Tuesday, December 27, 2011

Max Storm Doppler Radar

The day after Christmas saw the unveiling of our new Doppler Radar display.  What is this and why is it important?

It may be hard for some of you to get excited over new technology.  When a kid gets a new video game as a present, he can't wait to get to it.  Parents are left scratching their head wondering what is the big deal.  At least he is happy with the new game.  Meanwhile, the kid is conquering the world with the new game.  He gets it.

This new version is a significant upgrade to the current technology.  We decided to call it Max Storm Doppler Radar since the entire graphics suite is Trueview Max.  In reality almost all weather radars are Doppler radars now.  The transformation began in the late 1980s and was almost completely changed by 2005.  What is different is how the data is handled from the Doppler radar.

Thus, this is a software upgrade to our weather computers.  The presentation has a higher resolution, can display up to five live radars, offers greater analytical capabilities, the user interface is better, and is encompassed in one computer system.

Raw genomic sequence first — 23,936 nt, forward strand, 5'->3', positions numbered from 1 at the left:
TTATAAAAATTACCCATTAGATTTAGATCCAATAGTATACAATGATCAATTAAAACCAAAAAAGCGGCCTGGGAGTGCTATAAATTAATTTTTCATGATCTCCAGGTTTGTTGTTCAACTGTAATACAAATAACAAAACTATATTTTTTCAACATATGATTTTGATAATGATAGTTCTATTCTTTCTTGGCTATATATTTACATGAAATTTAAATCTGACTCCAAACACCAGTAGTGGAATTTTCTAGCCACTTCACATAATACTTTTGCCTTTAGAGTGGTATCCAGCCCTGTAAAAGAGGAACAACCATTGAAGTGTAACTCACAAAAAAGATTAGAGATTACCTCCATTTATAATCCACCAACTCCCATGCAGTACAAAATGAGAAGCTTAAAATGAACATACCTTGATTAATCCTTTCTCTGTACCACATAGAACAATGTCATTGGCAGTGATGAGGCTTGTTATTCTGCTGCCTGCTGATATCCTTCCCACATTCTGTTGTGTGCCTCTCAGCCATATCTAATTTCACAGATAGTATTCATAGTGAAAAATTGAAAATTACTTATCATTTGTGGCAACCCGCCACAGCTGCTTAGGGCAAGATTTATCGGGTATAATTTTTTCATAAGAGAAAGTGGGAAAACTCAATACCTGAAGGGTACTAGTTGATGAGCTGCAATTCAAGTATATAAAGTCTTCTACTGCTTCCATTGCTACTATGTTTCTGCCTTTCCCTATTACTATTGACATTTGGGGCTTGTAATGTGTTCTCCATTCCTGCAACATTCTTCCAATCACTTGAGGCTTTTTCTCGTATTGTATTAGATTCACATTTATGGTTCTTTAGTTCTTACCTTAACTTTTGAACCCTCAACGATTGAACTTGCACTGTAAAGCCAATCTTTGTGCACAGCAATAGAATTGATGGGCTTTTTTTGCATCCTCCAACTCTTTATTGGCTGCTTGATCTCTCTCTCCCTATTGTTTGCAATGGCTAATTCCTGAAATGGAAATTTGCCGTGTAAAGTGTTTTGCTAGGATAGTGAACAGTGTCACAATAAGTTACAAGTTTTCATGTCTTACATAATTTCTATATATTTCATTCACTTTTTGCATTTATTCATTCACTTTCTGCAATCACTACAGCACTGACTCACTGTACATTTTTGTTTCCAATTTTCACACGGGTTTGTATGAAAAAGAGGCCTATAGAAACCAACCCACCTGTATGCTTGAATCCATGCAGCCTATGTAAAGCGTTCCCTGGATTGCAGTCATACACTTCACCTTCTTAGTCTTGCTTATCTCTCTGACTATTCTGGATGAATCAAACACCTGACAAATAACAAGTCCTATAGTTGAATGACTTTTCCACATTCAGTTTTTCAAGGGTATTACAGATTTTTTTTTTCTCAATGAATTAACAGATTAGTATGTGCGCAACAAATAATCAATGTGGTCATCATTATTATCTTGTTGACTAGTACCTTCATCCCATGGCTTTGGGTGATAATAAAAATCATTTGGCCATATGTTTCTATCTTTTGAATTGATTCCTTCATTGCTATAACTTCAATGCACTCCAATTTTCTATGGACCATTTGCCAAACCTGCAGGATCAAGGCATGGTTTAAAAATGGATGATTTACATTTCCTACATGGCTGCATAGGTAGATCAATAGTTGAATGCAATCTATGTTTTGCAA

Mother Nature was kind enough to provide us with a realtime test of the system this morning as a band of storms raced across parts of South Carolina.  Yes, there were some system failures and minor bugs to correct, but rarely has a new system come under fire so quickly after going operational.  The system is now performing better in less than 24 hours and I think it is surpassing our expectations.

Can I list all of the advantages of the new system? No. Like any new toy there is a learning curve, which is why this mornings' storms were important to us.  There is nothing like "trial by fire".

There are differences in the display which are obvious when comparing with the older Doppler display.  You can still see the older display on our digital channel 19-2.  This channel will continue to feed the radar using the older display, but it will be uninterrupted.

One of the dramatic differences is with the 3D display.  The older version could display multiple live radars in three dimensions, but in low resolution.  Max Storm Doppler Radar allows 3D displays, but only from one radar at a time.  However, that display is at a much higher resolution which provides us with a more detailed picture of the storm vertically.

Fig. 1 An example of the 3D display from the Max Storm Doppler Radar taken Tuesday morning, December 27, 2011.

The Doppler radars that are used to provide the information are the National Weather Service network of Doppler radars.  This is the most advanced network of Doppler radars in the world.  The network will be undergoing upgrades over the next couple of years to become Dual-Polarization Doppler radars.  Then in the about 5 to 7 years the network will be upgraded again to Phase-Arrayed Doppler radars.  More on these developments at a later date.